Etiquette experts offer tips on civility in election discussions


Politics will likely be on the menu when many Canadians gather for Thanksgiving dinner this weekend, and etiquette experts are offering tips on how to handle hot election topics with civility.

Toronto etiquette expert Leanne Pepper suggests leaving especially contentious issues off the menu, and telling guests before they arrive whether political chatter is welcome.

Hot potatoes such as immigration, corruption, and the Trans Mountain pipeline are among the divisive issues marking this federal election, with voters going to the polls on October 21st.

Pepper, who is general manager of a private member's club at the University of Toronto, suggests having alternate conversation topics ready if tempers flare.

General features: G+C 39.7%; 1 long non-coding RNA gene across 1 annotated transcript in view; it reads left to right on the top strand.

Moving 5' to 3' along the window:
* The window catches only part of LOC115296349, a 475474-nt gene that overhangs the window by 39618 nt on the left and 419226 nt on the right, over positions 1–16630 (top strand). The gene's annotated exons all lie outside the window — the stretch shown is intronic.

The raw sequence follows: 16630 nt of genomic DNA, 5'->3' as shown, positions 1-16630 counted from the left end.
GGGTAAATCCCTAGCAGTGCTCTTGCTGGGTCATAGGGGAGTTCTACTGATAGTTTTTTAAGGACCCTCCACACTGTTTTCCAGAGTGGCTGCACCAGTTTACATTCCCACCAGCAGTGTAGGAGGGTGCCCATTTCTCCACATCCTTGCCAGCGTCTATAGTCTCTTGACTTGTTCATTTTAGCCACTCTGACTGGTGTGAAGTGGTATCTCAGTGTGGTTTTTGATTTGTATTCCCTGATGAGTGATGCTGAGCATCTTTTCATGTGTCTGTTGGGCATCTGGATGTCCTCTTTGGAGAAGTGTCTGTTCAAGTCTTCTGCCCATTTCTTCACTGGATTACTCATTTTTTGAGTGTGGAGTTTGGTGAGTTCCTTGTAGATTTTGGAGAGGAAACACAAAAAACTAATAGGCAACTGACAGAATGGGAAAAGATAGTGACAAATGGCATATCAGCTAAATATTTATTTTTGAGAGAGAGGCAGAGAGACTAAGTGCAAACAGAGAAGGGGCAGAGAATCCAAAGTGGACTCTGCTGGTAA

Over at the Samara Centre for Democracy, research director Michael Morden encourages families with different opinions to explain their beliefs in detail.

He says that can encourage everyone to listen more intently and learn from each other.

Meanwhile, etiquette coach Louise Fox of the Etiquette Ladies says you may have to bite your tongue if debate edges into offensive territory.